The Lion Monument in Lucerne, the most sentimental of Swiss Monuments, commerates the Swiss mercenaries who, serving the French King Louis XVI, lost their lives during the French Revolution at the Tuileries Palace in Paris. Many were killed during the invasion of the Tuileries on the 10th August 1792 while others were guillotined on the 2nd and 3rd September 1792. The inscription above the Lion reads "Helvetiorum fedei ac Virtuti" which translates as "To the loyalty and bravery of the Swiss." A fitting tribute.
Carved into the cliff face, the monument measures a staggering 10 meters in length and and six meters in height. Captain Carl Pfyffer von Altishofen commissioned the Lion Monument which, in turn, was designed by the Danish classicist sculptor Bertel Thorvaldsenwhilst in Rome in 1819. Lucas Ahorn, a stone-mason from Constance in modern day Germany, carved the sculpture out of the limestone cliff face in 1820 and 1821.
At the time of the French Revolution, Swiss Mercenaries, along with agriculture and town-crafts, were an important and gainful trade during the Ancien Regime as a whole with as many as 40,000 serving under foreign banners when the French Revolution started in 1789.
The Monument was inaugurated on the 10th August 1821 and was purchased by the town of Lucerne in 1882.
"The Lion lies in his lair in the perpendicular face of a low cliff − for he is carved from the living rock of the cliff. His size is colossal, his attitude is noble. How head is bowed, the broken spear is sticking in his shoulder, his protecting paw rests upon the lilies of France. Vines hang down the cliff and wave in the wind, and a clear stream trickles from above and empties into a pond at the base, and in the smooth surface of the pond the lion is mirrored, among the water-lilies."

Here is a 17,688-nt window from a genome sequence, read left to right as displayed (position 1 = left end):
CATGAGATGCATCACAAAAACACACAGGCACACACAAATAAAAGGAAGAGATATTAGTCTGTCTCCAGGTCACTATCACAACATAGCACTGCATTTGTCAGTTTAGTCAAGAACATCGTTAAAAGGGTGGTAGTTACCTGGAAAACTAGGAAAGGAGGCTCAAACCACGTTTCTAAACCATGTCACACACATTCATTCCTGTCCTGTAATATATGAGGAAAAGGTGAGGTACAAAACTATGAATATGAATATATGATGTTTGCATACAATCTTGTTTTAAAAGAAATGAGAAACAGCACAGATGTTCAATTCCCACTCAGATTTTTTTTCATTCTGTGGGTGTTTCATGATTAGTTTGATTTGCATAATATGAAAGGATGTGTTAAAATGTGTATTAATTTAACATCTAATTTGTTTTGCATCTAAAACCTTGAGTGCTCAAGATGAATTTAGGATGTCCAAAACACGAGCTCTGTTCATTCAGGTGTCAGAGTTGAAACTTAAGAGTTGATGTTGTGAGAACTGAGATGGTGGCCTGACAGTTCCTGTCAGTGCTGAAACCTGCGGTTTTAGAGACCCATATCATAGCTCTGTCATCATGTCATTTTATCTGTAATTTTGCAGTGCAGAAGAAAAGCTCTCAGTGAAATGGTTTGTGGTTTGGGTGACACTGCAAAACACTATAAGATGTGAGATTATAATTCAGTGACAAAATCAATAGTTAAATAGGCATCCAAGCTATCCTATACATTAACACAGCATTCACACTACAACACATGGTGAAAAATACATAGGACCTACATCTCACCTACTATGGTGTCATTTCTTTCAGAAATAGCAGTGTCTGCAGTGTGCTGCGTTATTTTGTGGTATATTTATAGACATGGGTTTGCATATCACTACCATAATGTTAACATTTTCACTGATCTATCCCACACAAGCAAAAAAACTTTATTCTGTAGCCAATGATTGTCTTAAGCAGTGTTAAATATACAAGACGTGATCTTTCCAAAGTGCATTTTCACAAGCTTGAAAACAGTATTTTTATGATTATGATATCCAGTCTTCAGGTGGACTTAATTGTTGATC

"Around about are green trees and grass. The place is a sheltered, reposeful woodland nook, remote from noise and stir and confusion − and all this is fitting, for lions do die in such places, and not on granite pedestals in public squares fenced with fancy iron railings. The Lion of Lucerne would be impressive anywhere, but nowhere so impressive as where he is. " − Mark Twain, A Tramp Abroad, 1880
Chapel Bridge and Water Tower mark the upper end of the medieval bridgehead city of Lucerne where the waters of Lake Lucerne flow into River Reuss. Originally Chapel Bridge and Water Tower were parts of the oldest medieval city ramparts of Lucerne. The northern bridgehead of Chapel Bridge once lead directly into St. Peter's Chapel. Today, a riverside promenade separates the two.
Lucerne's Water Tower also served as a dungeon, an archive and a treasury vault until the 19th century. Today a traditional association uses it as a club room. Therefore the tower is not open to the public and cannot be seen from the inside.